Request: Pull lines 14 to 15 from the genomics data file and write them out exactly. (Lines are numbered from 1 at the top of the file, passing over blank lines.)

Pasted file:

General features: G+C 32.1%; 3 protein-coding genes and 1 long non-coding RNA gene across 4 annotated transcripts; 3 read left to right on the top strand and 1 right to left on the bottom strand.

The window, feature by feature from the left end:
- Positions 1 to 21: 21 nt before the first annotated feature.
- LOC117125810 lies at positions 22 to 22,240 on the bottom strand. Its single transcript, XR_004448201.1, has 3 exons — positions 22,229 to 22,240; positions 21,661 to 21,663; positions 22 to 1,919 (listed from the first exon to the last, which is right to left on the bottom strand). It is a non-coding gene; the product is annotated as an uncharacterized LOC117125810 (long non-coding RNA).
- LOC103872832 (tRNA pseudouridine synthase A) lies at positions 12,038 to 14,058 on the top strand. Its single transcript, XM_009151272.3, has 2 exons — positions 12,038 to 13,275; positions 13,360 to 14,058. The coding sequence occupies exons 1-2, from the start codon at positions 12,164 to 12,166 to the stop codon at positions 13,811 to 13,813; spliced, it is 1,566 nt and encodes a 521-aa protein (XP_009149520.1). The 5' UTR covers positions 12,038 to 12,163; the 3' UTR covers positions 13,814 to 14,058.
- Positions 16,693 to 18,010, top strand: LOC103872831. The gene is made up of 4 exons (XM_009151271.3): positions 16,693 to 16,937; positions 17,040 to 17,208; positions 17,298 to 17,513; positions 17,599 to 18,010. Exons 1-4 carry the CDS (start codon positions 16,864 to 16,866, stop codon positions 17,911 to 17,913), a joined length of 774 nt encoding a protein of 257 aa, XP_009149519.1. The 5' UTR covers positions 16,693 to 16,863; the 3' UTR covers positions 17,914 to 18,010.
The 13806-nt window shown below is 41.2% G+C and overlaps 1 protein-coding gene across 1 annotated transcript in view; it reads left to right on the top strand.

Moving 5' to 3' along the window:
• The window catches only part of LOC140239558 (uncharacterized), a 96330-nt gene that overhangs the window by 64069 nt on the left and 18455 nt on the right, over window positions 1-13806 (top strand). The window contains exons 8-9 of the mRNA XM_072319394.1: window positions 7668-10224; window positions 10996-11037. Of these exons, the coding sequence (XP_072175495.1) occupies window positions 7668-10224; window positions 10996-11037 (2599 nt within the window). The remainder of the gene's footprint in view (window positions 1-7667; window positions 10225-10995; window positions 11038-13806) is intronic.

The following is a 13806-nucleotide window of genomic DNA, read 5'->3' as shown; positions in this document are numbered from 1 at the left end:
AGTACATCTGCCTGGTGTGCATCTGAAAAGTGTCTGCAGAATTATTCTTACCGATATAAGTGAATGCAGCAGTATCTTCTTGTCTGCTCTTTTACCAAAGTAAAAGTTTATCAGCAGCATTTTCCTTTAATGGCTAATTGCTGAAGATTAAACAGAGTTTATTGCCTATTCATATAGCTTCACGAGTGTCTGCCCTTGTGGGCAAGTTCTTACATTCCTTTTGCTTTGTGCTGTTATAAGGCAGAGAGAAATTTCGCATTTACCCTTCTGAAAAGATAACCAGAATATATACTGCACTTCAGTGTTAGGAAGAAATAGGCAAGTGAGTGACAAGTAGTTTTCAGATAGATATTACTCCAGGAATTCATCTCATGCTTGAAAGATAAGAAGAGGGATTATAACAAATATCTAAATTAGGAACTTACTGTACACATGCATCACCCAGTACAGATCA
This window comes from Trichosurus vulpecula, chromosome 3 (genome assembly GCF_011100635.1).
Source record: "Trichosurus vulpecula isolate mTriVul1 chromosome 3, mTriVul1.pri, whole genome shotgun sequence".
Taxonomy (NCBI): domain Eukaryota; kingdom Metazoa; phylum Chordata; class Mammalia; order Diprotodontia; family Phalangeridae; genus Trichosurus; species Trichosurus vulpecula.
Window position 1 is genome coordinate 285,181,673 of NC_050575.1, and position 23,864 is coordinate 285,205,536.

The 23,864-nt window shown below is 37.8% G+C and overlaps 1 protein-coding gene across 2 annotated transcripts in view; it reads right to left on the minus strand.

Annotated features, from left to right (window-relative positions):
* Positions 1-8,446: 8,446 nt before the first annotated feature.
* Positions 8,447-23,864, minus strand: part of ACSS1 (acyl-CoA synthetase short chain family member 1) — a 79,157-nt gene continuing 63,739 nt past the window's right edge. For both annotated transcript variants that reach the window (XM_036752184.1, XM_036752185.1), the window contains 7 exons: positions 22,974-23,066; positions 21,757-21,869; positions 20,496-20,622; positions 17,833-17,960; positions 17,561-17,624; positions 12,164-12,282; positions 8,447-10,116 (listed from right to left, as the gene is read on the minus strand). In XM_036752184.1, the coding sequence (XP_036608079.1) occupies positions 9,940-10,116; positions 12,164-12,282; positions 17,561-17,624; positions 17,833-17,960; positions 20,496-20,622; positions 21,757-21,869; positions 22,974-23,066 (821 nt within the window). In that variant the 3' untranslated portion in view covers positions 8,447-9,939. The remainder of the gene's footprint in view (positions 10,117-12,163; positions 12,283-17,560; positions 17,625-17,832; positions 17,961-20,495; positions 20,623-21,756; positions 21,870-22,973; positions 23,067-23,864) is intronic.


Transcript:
Taxonomy (NCBI): domain Eukaryota; kingdom Metazoa; phylum Chordata; class Mammalia; order Diprotodontia; family Phalangeridae; genus Trichosurus; species Trichosurus vulpecula.
Window position 1 is genome coordinate 285,181,673 of NC_050575.1, and position 23,864 is coordinate 285,205,536.